Alcohol Abuse Cuts to the Bone

Posted on April 4th, 2013
Posted in Alcoholism

According to the National Institute on Alcohol and Alcoholism, one out of every 12 American adults abuses alcohol. While many are familiar with the danger alcohol poses to the liver, alcohol is a toxin that circulates throughout the body, bringing poison to many areas.Alcohol Abuse Cuts to the BoneBone is living tissue. That means that even when we have reached maturity and have stopped gaining height, our bones continue to grow. Consumed over a long period of time, alcohol can impair ongoing bone growth and development. Alcohol causes damage to the hormones and cells that contribute significantly to bone health. Alcohol does this by lowering bone density, and less dense bones are more likely to break.

Bone is constructed of dense outer fibers known as cortical bone. Within the cortical bone is a filigree of fibers known as cancellous bone. Cancellous bone is the part of the bone that determines density. Less dense bones are not only at a greater risk for fracture, they are also vulnerable to osteoporosis. Osteoporosis can lead to serious pain, and, in some cases, disability. Guarding bone health in youth can prevent osteoporosis, but consuming large amounts of alcohol can likewise lead to early-onset osteoporosis.

Bones provide structure, stability and support to the body. They also serve as repositories for calcium. Calcium is metabolized through the bone and into the bloodstream where it aids muscles and nerves. Alcohol interferes with the normal metabolism of calcium. In addition, alcohol inhibits the body’s ability to produce vitamin D. Without enough vitamin D, the body is unable to properly absorb calcium.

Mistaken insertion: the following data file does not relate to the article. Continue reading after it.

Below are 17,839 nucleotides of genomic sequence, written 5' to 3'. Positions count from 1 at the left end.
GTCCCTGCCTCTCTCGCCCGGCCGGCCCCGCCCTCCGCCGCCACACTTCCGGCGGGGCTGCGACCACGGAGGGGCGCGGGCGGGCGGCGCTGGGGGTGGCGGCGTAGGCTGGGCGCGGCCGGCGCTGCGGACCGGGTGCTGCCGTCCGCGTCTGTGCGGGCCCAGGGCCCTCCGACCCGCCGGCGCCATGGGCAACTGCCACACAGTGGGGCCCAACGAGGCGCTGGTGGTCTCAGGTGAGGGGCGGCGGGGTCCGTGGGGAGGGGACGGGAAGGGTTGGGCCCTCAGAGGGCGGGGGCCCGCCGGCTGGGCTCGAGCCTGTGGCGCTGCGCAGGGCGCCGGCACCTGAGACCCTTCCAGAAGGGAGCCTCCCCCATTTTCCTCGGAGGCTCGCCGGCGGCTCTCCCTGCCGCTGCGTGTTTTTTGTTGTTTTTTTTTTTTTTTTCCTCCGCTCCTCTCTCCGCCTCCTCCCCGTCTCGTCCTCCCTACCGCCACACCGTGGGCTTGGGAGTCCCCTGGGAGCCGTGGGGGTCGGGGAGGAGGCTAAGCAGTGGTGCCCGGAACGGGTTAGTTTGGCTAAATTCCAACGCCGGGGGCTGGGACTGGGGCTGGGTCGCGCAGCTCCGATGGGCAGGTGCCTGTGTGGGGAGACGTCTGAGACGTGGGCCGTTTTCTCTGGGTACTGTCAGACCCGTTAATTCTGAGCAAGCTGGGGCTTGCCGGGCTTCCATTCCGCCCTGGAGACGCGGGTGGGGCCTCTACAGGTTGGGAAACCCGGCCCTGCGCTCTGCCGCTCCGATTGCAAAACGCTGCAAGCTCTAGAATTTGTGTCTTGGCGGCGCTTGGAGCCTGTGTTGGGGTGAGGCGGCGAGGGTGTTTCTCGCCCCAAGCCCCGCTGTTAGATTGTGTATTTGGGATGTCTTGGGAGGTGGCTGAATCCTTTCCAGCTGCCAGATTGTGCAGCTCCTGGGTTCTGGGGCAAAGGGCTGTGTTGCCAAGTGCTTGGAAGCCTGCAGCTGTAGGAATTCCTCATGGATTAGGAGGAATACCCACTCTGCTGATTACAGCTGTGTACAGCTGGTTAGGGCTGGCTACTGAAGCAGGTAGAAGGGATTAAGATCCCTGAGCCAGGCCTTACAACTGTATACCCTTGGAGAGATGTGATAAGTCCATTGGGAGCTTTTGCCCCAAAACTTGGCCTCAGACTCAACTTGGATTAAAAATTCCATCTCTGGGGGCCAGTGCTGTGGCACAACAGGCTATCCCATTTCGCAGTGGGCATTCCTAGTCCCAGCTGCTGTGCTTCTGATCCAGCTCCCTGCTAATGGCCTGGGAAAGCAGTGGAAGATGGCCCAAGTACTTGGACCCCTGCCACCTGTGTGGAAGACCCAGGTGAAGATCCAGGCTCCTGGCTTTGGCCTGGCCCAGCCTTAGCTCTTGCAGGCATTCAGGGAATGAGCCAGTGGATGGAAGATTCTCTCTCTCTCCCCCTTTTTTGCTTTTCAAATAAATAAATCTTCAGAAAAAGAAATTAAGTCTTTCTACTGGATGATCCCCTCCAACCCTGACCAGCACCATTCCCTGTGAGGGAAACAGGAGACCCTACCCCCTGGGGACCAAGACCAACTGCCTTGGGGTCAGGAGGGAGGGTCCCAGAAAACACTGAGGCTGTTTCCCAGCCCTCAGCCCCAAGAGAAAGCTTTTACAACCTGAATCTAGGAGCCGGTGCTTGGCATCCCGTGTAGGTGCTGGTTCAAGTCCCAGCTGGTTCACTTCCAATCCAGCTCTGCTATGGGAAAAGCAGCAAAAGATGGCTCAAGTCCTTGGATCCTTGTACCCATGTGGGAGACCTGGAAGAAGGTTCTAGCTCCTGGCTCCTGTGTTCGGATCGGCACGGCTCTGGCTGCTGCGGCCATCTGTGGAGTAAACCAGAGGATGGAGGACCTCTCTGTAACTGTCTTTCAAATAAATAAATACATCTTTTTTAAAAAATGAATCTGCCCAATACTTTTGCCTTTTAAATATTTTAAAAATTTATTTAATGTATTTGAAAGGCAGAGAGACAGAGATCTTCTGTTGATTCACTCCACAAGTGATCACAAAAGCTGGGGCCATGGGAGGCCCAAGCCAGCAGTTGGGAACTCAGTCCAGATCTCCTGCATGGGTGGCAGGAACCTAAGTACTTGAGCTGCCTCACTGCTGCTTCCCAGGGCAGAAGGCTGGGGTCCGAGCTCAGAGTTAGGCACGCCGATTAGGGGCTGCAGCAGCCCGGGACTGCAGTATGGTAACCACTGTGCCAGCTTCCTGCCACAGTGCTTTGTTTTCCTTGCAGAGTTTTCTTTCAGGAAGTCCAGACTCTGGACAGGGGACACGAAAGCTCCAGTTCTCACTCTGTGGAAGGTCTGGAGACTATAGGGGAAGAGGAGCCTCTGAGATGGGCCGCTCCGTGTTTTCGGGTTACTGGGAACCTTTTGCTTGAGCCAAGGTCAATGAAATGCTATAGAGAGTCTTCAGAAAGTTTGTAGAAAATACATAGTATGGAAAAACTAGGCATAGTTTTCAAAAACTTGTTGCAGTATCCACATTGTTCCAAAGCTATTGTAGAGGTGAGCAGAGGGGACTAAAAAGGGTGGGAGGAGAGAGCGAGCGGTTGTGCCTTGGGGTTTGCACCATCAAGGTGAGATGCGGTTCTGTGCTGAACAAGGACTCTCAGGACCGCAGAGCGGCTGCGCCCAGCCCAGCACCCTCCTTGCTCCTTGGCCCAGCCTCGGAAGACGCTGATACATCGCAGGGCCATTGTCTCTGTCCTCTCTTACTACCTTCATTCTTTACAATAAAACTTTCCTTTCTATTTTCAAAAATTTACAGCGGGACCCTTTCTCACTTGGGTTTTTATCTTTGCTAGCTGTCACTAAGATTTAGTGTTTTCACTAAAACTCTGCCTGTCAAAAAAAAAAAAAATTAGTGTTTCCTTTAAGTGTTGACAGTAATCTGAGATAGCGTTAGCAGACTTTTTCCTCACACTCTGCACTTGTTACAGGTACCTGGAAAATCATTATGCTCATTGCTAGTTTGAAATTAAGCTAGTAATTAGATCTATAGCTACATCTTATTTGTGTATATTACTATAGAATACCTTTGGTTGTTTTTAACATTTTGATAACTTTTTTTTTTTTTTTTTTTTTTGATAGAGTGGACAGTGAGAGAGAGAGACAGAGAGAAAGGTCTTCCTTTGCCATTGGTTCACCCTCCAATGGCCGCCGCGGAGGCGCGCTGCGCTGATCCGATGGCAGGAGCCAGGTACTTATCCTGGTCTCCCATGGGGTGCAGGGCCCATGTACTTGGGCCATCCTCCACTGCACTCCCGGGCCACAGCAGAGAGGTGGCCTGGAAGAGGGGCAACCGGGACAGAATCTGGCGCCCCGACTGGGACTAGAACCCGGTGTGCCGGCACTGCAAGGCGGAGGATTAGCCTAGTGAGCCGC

Heavy alcohol consumption also lowers the normal production of male and female hormones. In men, lower testosterone levels mean that bone formation suffers. In women, drinking can lead to irregular menstruation and low estrogen – again putting them at risk for osteoporosis.  Thus alcohol makes bones less dense and more apt to break at the same time that drinking makes a person much more likely to take a fall.

It is believed that many of the deprivations brought on by alcoholism can be reversed with time and good nutrition. Bone health can be restored by abstaining from alcohol, eating foods rich in vitamin D and taking a calcium supplement. Bones are also made stronger through use, so regular exercise benefits bone health as well.

 

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